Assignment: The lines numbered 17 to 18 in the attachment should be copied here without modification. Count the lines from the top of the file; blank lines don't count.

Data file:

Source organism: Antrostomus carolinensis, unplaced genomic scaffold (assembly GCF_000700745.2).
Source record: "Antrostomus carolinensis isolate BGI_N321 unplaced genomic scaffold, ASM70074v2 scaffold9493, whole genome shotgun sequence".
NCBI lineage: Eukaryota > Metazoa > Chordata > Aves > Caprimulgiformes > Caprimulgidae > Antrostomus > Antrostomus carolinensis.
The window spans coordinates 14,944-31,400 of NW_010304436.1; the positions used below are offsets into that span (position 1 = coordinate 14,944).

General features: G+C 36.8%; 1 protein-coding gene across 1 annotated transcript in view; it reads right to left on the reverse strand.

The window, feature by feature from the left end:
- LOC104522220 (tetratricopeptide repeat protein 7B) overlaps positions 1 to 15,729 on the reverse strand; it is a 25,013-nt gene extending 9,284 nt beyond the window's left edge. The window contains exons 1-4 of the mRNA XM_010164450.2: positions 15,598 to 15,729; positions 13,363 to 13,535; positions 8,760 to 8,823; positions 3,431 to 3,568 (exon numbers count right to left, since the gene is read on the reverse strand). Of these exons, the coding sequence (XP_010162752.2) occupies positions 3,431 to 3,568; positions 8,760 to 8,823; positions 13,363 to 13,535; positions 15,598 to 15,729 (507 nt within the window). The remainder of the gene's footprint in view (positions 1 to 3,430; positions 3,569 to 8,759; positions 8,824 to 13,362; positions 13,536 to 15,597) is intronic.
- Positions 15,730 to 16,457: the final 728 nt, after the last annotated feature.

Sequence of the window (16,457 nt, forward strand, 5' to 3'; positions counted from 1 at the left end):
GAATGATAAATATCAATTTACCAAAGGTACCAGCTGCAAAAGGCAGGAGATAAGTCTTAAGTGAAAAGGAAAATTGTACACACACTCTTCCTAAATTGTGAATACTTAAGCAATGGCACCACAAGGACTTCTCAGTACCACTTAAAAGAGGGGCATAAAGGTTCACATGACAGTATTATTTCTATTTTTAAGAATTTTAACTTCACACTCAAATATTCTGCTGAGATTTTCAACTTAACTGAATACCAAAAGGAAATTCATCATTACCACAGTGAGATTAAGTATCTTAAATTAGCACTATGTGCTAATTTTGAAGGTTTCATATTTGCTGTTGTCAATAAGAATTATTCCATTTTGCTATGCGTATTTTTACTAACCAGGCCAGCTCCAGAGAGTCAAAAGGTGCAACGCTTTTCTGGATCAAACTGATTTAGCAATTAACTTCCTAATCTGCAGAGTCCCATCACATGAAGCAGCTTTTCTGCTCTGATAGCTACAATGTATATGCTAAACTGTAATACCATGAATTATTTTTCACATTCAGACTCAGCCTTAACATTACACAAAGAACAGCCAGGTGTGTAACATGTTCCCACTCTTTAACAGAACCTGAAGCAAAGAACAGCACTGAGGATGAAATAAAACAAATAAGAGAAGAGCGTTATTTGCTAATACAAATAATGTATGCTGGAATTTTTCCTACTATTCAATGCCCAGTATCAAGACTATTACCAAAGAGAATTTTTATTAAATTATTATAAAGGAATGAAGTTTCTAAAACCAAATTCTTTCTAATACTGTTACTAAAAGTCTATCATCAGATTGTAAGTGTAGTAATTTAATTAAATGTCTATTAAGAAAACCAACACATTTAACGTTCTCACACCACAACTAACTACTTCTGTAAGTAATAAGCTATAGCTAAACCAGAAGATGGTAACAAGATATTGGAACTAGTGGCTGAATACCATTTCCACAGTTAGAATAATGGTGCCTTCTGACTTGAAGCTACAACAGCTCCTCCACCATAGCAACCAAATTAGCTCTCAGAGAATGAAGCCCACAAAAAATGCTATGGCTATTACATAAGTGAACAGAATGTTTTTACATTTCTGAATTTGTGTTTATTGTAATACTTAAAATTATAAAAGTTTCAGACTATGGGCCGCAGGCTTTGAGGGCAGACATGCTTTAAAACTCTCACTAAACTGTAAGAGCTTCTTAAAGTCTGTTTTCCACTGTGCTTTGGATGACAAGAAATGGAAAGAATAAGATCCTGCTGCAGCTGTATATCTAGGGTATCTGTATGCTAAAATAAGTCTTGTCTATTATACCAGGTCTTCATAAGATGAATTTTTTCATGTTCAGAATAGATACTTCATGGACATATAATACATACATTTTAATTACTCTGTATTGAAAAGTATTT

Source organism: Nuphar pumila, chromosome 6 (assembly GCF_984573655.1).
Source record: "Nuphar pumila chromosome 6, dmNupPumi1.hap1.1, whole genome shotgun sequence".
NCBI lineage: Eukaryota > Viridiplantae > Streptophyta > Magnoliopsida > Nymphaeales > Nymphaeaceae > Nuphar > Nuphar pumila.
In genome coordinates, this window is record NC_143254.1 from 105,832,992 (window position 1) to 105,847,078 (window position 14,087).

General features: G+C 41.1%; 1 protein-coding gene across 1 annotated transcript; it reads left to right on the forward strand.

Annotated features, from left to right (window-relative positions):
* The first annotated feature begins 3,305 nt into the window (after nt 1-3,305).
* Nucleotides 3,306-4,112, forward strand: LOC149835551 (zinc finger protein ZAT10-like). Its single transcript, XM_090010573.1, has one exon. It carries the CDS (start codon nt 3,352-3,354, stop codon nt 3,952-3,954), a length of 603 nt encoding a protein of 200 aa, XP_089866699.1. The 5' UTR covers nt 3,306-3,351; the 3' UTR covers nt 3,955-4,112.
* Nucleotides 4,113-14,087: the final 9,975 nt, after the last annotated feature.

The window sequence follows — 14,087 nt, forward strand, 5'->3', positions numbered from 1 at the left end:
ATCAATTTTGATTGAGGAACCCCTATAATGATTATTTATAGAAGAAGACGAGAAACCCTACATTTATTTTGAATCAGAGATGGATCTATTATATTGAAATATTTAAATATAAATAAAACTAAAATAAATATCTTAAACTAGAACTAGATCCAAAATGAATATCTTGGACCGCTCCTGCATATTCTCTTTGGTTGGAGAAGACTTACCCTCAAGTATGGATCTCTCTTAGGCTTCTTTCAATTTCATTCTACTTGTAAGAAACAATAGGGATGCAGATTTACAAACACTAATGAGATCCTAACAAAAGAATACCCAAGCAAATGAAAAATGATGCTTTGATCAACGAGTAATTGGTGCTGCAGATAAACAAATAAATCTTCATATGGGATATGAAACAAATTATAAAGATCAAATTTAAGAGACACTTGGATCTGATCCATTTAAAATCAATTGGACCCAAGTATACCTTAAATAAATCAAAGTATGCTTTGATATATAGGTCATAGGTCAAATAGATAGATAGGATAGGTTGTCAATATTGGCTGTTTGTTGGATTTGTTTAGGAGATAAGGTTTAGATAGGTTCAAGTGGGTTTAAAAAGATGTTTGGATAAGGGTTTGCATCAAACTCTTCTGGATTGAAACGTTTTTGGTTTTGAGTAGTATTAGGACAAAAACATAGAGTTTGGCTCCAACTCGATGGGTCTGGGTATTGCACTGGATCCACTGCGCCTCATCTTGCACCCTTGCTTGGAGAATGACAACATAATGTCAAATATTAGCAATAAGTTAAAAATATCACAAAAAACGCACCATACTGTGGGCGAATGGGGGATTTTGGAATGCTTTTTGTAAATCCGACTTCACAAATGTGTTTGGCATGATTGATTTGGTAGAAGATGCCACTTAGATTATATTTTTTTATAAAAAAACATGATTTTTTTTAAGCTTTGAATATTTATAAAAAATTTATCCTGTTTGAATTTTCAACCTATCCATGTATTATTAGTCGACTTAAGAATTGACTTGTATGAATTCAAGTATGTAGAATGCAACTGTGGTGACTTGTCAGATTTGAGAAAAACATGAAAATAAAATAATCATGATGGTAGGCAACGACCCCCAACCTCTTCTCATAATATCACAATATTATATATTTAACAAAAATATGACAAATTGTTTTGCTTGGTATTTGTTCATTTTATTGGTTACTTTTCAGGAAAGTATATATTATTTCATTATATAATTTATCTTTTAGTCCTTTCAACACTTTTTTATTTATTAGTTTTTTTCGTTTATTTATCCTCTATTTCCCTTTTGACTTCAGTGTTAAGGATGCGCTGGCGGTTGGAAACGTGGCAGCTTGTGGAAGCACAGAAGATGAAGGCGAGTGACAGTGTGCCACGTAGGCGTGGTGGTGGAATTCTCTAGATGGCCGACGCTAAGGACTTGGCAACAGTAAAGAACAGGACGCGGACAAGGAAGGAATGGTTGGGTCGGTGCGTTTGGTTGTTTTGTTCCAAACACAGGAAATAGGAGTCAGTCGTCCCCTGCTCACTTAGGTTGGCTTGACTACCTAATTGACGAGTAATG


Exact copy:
* The first annotated feature begins 3,305 nt into the window (after nt 1-3,305).
* Nucleotides 3,306-4,112, forward strand: LOC149835551 (zinc finger protein ZAT10-like). Its single transcript, XM_090010573.1, has one exon. It carries the CDS (start codon nt 3,352-3,354, stop codon nt 3,952-3,954), a length of 603 nt encoding a protein of 200 aa, XP_089866699.1. The 5' UTR covers nt 3,306-3,351; the 3' UTR covers nt 3,955-4,112.